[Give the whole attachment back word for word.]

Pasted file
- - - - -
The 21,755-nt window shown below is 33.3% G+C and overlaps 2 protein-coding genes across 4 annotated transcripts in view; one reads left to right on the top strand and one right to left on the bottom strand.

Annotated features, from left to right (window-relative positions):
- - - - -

The 21,755-nt window shown below is 33.3% G+C and overlaps 2 protein-coding genes across 4 annotated transcripts in view; one reads left to right on the top strand and one right to left on the bottom strand.

Annotated features, from left to right (window-relative positions):